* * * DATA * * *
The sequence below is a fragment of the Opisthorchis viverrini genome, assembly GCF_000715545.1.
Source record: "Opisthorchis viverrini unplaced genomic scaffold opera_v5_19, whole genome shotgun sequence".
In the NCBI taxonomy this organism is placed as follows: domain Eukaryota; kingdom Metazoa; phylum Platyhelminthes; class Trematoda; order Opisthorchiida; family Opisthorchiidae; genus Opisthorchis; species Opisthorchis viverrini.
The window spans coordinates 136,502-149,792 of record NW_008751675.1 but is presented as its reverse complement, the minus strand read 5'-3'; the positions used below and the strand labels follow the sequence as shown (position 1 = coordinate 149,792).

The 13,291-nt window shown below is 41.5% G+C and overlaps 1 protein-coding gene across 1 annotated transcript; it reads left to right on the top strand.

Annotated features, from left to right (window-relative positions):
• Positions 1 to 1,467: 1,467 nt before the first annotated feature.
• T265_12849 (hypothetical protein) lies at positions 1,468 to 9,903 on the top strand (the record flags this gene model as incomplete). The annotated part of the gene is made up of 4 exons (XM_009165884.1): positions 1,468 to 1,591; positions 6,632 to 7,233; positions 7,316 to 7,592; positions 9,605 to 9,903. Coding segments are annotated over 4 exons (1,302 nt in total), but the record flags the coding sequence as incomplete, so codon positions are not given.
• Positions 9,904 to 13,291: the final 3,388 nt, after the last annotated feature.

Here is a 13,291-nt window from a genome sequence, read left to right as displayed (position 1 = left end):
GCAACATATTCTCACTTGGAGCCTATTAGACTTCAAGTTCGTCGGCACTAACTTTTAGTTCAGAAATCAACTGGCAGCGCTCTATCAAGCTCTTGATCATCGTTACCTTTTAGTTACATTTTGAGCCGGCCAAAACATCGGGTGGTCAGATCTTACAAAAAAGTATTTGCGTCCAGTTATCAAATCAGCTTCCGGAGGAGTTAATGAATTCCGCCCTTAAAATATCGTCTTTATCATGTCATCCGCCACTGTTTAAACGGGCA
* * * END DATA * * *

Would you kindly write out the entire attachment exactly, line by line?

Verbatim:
The sequence below is a fragment of the Opisthorchis viverrini genome, assembly GCF_000715545.1.
Source record: "Opisthorchis viverrini unplaced genomic scaffold opera_v5_19, whole genome shotgun sequence".
In the NCBI taxonomy this organism is placed as follows: domain Eukaryota; kingdom Metazoa; phylum Platyhelminthes; class Trematoda; order Opisthorchiida; family Opisthorchiidae; genus Opisthorchis; species Opisthorchis viverrini.
The window spans coordinates 136,502-149,792 of record NW_008751675.1 but is presented as its reverse complement, the minus strand read 5'-3'; the positions used below and the strand labels follow the sequence as shown (position 1 = coordinate 149,792).

The 13,291-nt window shown below is 41.5% G+C and overlaps 1 protein-coding gene across 1 annotated transcript; it reads left to right on the top strand.

Annotated features, from left to right (window-relative positions):
• Positions 1 to 1,467: 1,467 nt before the first annotated feature.
• T265_12849 (hypothetical protein) lies at positions 1,468 to 9,903 on the top strand (the record flags this gene model as incomplete). The annotated part of the gene is made up of 4 exons (XM_009165884.1): positions 1,468 to 1,591; positions 6,632 to 7,233; positions 7,316 to 7,592; positions 9,605 to 9,903. Coding segments are annotated over 4 exons (1,302 nt in total), but the record flags the coding sequence as incomplete, so codon positions are not given.
• Positions 9,904 to 13,291: the final 3,388 nt, after the last annotated feature.

Here is a 13,291-nt window from a genome sequence, read left to right as displayed (position 1 = left end):
GCAACATATTCTCACTTGGAGCCTATTAGACTTCAAGTTCGTCGGCACTAACTTTTAGTTCAGAAATCAACTGGCAGCGCTCTATCAAGCTCTTGATCATCGTTACCTTTTAGTTACATTTTGAGCCGGCCAAAACATCGGGTGGTCAGATCTTACAAAAAAGTATTTGCGTCCAGTTATCAAATCAGCTTCCGGAGGAGTTAATGAATTCCGCCCTTAAAATATCGTCTTTATCATGTCATCCGCCACTGTTTAAACGGGCA